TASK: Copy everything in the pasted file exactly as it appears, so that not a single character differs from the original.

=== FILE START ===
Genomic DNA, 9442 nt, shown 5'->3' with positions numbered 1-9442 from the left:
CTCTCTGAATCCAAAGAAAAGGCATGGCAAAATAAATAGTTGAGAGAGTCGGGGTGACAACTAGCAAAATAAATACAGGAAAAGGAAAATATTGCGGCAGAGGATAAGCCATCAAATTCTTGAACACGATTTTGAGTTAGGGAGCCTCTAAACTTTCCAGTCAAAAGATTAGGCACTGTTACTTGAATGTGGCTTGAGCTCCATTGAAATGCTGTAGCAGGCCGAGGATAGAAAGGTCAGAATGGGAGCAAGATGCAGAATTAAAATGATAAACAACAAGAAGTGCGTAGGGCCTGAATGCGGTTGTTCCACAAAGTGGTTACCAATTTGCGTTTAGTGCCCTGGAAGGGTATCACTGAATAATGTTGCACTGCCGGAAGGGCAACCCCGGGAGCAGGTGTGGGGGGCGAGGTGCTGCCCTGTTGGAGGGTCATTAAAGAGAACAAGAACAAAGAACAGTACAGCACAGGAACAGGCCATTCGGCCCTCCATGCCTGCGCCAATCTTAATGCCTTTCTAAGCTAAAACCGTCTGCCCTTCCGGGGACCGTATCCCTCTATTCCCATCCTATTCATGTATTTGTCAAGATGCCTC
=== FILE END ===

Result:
Genomic DNA, 9442 nt, shown 5'->3' with positions numbered 1-9442 from the left:
CTCTCTGAATCCAAAGAAAAGGCATGGCAAAATAAATAGTTGAGAGAGTCGGGGTGACAACTAGCAAAATAAATACAGGAAAAGGAAAATATTGCGGCAGAGGATAAGCCATCAAATTCTTGAACACGATTTTGAGTTAGGGAGCCTCTAAACTTTCCAGTCAAAAGATTAGGCACTGTTACTTGAATGTGGCTTGAGCTCCATTGAAATGCTGTAGCAGGCCGAGGATAGAAAGGTCAGAATGGGAGCAAGATGCAGAATTAAAATGATAAACAACAAGAAGTGCGTAGGGCCTGAATGCGGTTGTTCCACAAAGTGGTTACCAATTTGCGTTTAGTGCCCTGGAAGGGTATCACTGAATAATGTTGCACTGCCGGAAGGGCAACCCCGGGAGCAGGTGTGGGGGGCGAGGTGCTGCCCTGTTGGAGGGTCATTAAAGAGAACAAGAACAAAGAACAGTACAGCACAGGAACAGGCCATTCGGCCCTCCATGCCTGCGCCAATCTTAATGCCTTTCTAAGCTAAAACCGTCTGCCCTTCCGGGGACCGTATCCCTCTATTCCCATCCTATTCATGTATTTGTCAAGATGCCTC